Today we’ll look at EchoStar Corporation (NASDAQ:SATS) and reflect on its potential as an investment. Specifically, we’re going to calculate its Return On Capital Employed (ROCE), in the hopes of getting some insight into the business.
First up, we’ll look at what ROCE is and how we calculate it. Second, we’ll look at its ROCE compared to similar companies. Then we’ll determine how its current liabilities are affecting its ROCE.
Understanding Return On Capital Employed (ROCE)
ROCE is a measure of a company’s yearly pre-tax profit (its return), relative to the capital employed in the business. In general, businesses with a higher ROCE are usually better quality. In the end, ROCE is a valuable metric that has its flaws. Author Edwin Whiting says to be careful when comparing the ROCE of different businesses, since ‘No two businesses are exactly alike.’
How Do You Calculate Return On Capital Employed?
The formula for calculating the return on capital employed is:
Return on Capital Employed = Earnings Before Interest and Tax (EBIT) ÷ (Total Assets – Current Liabilities)
Or for EchoStar:
0.035 = US$210m ÷ (US$8.9b – US$1.4b) (Based on the trailing twelve months to September 2018.)
Therefore, EchoStar has an ROCE of 3.5%.
Does EchoStar Have A Good ROCE?
ROCE is commonly used for comparing the performance of similar businesses. Using our data, EchoStar’s ROCE appears to be significantly below the 7.5% average in the Communications industry. This could be seen as a negative, as it suggests some competitors may be employing their capital more efficiently. Independently of how EchoStar compares to its industry, its ROCE in absolute terms is low; not much better than the ~2.9% available in government bonds. It is likely that there are more attractive prospects out there.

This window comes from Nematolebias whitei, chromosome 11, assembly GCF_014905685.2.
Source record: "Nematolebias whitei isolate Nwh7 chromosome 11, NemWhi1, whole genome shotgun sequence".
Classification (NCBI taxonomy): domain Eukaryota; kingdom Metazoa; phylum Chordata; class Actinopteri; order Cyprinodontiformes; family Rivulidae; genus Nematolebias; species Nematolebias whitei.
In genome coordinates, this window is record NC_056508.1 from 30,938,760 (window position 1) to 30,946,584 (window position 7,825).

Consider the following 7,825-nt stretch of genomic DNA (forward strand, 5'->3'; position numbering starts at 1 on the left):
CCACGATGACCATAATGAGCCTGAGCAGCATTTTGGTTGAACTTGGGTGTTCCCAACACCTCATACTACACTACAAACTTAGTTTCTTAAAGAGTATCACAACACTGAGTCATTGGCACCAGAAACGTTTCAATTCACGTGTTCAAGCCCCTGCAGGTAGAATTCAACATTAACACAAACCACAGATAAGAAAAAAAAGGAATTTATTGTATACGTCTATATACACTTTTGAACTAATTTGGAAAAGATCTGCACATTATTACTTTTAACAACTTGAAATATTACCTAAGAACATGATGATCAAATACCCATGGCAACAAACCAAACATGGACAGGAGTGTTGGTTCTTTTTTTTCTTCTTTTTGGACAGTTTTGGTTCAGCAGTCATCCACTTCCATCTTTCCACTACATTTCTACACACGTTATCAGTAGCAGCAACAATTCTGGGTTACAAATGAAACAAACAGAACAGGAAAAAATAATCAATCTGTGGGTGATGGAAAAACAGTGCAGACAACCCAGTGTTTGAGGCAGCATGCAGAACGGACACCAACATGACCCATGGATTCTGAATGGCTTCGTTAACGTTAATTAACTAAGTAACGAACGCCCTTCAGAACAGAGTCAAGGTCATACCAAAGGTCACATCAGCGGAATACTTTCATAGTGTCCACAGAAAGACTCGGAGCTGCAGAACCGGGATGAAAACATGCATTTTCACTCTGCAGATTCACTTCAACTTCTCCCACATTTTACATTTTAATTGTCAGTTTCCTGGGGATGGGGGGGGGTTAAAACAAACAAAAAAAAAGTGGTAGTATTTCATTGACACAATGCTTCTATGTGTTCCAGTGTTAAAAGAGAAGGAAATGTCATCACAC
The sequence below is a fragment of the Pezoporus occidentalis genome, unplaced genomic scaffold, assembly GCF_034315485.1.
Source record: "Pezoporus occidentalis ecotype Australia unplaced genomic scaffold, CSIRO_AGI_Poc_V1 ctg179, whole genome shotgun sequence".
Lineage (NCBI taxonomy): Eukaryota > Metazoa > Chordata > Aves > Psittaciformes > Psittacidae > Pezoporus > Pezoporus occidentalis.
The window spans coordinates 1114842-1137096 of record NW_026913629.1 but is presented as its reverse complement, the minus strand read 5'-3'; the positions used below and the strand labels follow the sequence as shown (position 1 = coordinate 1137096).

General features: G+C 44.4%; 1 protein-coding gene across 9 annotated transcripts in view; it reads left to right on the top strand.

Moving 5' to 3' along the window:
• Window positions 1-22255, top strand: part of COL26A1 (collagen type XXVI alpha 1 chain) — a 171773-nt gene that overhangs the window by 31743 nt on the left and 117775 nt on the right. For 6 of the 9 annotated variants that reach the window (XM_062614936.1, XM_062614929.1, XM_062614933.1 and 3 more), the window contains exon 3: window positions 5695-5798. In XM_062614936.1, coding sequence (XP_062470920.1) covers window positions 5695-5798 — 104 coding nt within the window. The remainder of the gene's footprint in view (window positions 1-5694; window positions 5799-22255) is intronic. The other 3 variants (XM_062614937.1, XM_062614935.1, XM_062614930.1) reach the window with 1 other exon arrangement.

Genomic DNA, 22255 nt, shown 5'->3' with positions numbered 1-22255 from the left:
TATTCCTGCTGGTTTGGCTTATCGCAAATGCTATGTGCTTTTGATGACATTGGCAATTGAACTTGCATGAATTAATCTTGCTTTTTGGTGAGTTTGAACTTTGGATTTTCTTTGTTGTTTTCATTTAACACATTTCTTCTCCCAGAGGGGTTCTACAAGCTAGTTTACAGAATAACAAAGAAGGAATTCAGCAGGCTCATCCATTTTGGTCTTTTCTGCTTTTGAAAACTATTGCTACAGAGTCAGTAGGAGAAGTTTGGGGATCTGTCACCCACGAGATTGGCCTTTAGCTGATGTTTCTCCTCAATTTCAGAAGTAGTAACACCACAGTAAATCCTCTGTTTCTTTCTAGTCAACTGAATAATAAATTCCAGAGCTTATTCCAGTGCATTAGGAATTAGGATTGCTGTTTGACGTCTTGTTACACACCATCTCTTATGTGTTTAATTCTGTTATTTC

As we can see, EchoStar currently has an ROCE of 3.5%, less than the 5.1% it reported 3 years ago. This makes us wonder if the business is facing new challenges.
When considering this metric, keep in mind that it is backwards looking, and not necessarily predictive. Companies in cyclical industries can be difficult to understand using ROCE, as returns typically look high during boom times, and low during busts. This is because ROCE only looks at one year, instead of considering returns across a whole cycle. What happens in the future is pretty important for investors, so we have prepared a free report on analyst forecasts for EchoStar.
Do EchoStar’s Current Liabilities Skew Its ROCE?
Current liabilities are short term bills and invoices that need to be paid in 12 months or less. The ROCE equation subtracts current liabilities from capital employed, so a company with a lot of current liabilities appears to have less capital employed, and a higher ROCE than otherwise. To counteract this, we check if a company has high current liabilities, relative to its total assets.
EchoStar has total assets of US$8.9b and current liabilities of US$1.4b. Therefore its current liabilities are equivalent to approximately 16% of its total assets. This is not a high level of current liabilities, which would not boost the ROCE by much.
The Bottom Line On EchoStar’s ROCE
EchoStar has a poor ROCE, and there may be better investment prospects out there. We prefer high ROCE ratios over lower ones, but a weaker business can also be rewarding if it has managers with skin in the game. It could be worth checking if insiders have been buying or selling .
If you would prefer check out another company — one with potentially superior financials — then do not miss this free list of interesting companies, that have HIGH return on equity and low debt.
To help readers see past the short term volatility of the financial market, we aim to bring you a long-term focused research analysis purely driven by fundamental data. Note that our analysis does not factor in the latest price-sensitive company announcements.
The author is an independent contributor and at the time of publication had no position in the stocks mentioned. For errors that warrant correction please contact the editor at email@example.com.